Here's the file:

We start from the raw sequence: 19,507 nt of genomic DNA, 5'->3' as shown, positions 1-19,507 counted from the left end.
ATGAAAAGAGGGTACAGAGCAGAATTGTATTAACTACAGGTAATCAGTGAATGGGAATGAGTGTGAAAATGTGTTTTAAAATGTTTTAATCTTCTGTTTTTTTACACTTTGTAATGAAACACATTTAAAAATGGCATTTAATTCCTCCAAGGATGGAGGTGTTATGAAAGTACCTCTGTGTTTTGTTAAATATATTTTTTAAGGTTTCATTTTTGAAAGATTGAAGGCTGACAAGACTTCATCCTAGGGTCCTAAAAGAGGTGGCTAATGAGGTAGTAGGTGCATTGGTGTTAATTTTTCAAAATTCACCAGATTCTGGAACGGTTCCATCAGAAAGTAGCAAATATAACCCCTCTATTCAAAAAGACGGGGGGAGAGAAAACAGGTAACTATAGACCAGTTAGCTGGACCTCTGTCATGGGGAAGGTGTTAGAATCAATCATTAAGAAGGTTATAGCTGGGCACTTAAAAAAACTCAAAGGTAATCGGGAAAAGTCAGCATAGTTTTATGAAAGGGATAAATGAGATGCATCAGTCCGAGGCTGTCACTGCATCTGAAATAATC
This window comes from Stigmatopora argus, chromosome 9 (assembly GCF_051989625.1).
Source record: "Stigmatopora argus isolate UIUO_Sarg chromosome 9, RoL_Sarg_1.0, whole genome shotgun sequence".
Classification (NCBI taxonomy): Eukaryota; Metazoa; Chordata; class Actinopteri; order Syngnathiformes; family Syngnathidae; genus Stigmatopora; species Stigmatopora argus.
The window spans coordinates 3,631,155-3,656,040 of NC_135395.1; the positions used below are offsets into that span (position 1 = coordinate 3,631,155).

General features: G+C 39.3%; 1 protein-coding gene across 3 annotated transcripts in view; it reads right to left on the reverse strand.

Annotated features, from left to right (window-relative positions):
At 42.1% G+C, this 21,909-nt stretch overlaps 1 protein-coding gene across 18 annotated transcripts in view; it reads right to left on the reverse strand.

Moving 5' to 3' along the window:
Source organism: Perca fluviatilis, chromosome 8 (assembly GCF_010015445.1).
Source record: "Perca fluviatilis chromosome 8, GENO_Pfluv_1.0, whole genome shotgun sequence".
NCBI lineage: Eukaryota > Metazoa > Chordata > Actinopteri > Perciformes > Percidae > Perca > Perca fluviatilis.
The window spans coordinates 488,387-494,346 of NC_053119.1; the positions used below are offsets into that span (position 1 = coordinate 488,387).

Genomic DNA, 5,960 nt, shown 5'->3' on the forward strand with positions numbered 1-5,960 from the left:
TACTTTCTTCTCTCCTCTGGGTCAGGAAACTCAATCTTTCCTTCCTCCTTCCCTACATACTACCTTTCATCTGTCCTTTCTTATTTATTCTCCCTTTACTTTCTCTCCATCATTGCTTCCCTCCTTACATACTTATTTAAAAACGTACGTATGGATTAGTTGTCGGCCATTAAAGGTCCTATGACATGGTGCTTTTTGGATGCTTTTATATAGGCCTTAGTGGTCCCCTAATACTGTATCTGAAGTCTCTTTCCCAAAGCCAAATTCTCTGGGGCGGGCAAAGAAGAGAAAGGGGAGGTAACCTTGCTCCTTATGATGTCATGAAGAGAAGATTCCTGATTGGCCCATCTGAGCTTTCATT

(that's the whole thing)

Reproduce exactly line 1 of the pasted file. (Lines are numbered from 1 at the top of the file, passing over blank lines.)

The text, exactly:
We start from the raw sequence: 19,507 nt of genomic DNA, 5'->3' as shown, positions 1-19,507 counted from the left end.